Ric Prado: You could imagine, being a immigrant to this country, I've always felt that I had a huge debt of honor to pay back for everything that it did for me. It was surreal for me. I mean, even though I had interviewed, I had taken the polygraphs, I had done all those things - but the first time I walk through that door to get my badge and to go in, I was literally floating across the floor. I never stepped on that seal not because it's sacrilege, but it was just - it meant so much to me that I would always go around it. I just couldn't quite do it. Wild Bill Donovan was one of my heroes growing up - Teddy Roosevelt, Wyatt Earp and him. I've read a lot of their books. And that was a big influence for me - the whole OSS portion, being military and that. It was just one of the highlights of my life, walking through there, knowing that I was going to be part of something - that I was joining something very special. I had no idea that I was going to have such a great ride.
Andrew Hammond: Talk us through that initial period, because you start off as a paramilitary officer, right? And then after a period of time, you go to the Farm. And you become a case officer. So I found that part of your journey really interesting because you were - in the book, you discuss how, for a paramilitary officer, to a certain extent, you're like a blunt instrument. You've got to be a hard charger, and you've got to just go at the problem head on. But as a case officer, there's layers of nuance and finesse. And it's interesting to me that transition that you had to make. So walk us through those first few years as a paramilitary officer.
Ric Prado: I was Air Force Pararescue. I went in Pararescue in 71. And in '74, when I couldn't get to Vietnam because there were - that's what I wanted to do, I wrote the agency. And they sent me back a very nice note saying, thank you, but we're firing, not hiring. Those were very bad years for the agency. Subsequently, around 19 - late '79, early '80, I got the bug again, and I rode again. And at the time, I was riding with the Miami-Dade Metro Fire Department as a paramedic because Pararescue, of course, are all EMT, too.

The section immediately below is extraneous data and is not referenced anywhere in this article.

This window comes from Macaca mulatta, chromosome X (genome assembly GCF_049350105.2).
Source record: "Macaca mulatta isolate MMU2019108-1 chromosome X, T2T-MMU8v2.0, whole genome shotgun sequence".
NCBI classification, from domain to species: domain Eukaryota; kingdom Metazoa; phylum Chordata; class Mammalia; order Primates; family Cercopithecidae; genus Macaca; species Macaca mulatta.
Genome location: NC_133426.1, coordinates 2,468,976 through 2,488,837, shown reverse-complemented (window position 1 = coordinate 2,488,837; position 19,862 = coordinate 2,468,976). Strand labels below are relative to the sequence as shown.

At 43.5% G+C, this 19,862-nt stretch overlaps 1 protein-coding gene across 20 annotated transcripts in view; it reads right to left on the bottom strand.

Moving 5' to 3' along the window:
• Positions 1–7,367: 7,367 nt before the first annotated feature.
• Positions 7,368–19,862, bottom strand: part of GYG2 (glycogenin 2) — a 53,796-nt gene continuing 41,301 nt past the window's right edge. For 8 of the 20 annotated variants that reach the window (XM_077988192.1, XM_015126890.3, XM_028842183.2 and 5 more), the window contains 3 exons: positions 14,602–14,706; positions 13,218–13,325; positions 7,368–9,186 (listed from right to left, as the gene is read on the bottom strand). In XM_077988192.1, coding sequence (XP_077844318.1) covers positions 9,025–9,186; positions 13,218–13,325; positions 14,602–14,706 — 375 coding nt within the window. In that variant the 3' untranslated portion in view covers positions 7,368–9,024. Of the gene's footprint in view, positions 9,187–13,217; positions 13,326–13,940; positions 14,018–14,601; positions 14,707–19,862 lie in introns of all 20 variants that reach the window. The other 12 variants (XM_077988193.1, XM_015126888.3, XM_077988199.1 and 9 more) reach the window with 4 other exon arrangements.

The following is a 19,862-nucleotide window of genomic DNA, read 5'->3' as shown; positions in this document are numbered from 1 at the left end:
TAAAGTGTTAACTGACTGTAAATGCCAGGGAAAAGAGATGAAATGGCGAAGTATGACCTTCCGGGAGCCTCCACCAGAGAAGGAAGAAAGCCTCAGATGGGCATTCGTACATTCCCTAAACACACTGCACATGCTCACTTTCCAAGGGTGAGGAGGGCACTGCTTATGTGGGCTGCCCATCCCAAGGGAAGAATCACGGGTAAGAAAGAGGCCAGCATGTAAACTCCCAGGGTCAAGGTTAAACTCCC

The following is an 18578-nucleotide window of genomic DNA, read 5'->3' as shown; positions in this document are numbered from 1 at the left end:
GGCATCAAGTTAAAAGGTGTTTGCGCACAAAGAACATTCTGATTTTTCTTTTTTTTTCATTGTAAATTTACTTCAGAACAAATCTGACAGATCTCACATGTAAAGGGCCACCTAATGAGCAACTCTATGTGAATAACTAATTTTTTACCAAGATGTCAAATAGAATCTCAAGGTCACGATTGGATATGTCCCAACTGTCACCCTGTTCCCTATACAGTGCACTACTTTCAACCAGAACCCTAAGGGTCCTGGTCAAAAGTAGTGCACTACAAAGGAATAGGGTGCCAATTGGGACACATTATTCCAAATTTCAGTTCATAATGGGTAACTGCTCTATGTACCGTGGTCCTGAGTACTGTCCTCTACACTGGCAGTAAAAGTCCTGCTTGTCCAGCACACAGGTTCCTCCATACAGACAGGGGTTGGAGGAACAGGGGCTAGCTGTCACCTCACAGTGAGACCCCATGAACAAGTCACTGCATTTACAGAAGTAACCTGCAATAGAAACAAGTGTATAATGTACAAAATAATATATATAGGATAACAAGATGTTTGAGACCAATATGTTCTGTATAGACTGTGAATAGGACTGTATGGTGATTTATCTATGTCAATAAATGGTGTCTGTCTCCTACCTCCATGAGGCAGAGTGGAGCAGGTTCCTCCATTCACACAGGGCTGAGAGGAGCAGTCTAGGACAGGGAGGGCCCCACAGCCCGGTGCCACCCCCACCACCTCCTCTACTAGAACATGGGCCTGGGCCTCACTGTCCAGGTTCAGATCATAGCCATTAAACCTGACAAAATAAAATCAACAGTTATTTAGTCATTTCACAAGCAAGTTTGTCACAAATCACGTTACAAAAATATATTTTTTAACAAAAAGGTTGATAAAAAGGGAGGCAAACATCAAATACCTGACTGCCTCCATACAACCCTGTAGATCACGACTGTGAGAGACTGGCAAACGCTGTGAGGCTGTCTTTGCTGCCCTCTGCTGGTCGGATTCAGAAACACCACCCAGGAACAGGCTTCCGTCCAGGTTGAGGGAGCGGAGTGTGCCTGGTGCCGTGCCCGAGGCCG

Ric Prado: So they called me back. The agency called me back and said, look. We don't - we're not hiring staff right now, but we do have some contract work that you can do as a paramilitary medic when we're doing some training or maybe even missions. And I'm going like, put me in, coach. That experience exposed me to what Special Activities Division Ground Branch was called back then, which is one of the three branches in the paramilitary side of the agency.
Ric Prado: And when the Contra program - when the Sandinista revolution started getting fought against, you know, when we - when Ronald Reagan came in, one of the first things he did was - he says, I want a covert action program on this. Well, suddenly, I got a phone call in Miami that - from the agency that said, hey; listen. We have something for you. And at the time, I was tired of the - you know, the 30 day here and no hope of getting higher. So I asked them a question. I said, just one question. I don't know - I don't care where I'm going or whatever. Is this long-term, or is this contract? And when they said long-term, that was it. I said I would do it.